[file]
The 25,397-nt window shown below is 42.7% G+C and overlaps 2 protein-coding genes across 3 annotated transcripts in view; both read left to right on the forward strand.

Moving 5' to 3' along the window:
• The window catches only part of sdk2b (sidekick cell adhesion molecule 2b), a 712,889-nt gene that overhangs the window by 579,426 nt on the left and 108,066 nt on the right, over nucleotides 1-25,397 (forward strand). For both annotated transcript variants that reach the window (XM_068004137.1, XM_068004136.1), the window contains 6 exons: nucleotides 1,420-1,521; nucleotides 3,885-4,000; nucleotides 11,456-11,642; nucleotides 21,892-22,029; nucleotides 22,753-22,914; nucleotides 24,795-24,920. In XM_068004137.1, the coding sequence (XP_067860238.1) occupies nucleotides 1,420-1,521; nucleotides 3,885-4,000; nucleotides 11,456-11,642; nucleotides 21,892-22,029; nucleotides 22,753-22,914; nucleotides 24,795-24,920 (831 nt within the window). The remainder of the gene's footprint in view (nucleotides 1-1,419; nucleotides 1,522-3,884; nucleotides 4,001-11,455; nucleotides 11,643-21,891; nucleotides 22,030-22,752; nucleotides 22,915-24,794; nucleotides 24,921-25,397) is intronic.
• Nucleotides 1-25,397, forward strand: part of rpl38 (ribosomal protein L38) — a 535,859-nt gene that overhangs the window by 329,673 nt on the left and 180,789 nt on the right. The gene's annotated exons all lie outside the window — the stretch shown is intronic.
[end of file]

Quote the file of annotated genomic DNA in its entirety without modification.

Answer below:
The 25,397-nt window shown below is 42.7% G+C and overlaps 2 protein-coding genes across 3 annotated transcripts in view; both read left to right on the forward strand.

Moving 5' to 3' along the window:
• The window catches only part of sdk2b (sidekick cell adhesion molecule 2b), a 712,889-nt gene that overhangs the window by 579,426 nt on the left and 108,066 nt on the right, over nucleotides 1-25,397 (forward strand). For both annotated transcript variants that reach the window (XM_068004137.1, XM_068004136.1), the window contains 6 exons: nucleotides 1,420-1,521; nucleotides 3,885-4,000; nucleotides 11,456-11,642; nucleotides 21,892-22,029; nucleotides 22,753-22,914; nucleotides 24,795-24,920. In XM_068004137.1, the coding sequence (XP_067860238.1) occupies nucleotides 1,420-1,521; nucleotides 3,885-4,000; nucleotides 11,456-11,642; nucleotides 21,892-22,029; nucleotides 22,753-22,914; nucleotides 24,795-24,920 (831 nt within the window). The remainder of the gene's footprint in view (nucleotides 1-1,419; nucleotides 1,522-3,884; nucleotides 4,001-11,455; nucleotides 11,643-21,891; nucleotides 22,030-22,752; nucleotides 22,915-24,794; nucleotides 24,921-25,397) is intronic.
• Nucleotides 1-25,397, forward strand: part of rpl38 (ribosomal protein L38) — a 535,859-nt gene that overhangs the window by 329,673 nt on the left and 180,789 nt on the right. The gene's annotated exons all lie outside the window — the stretch shown is intronic.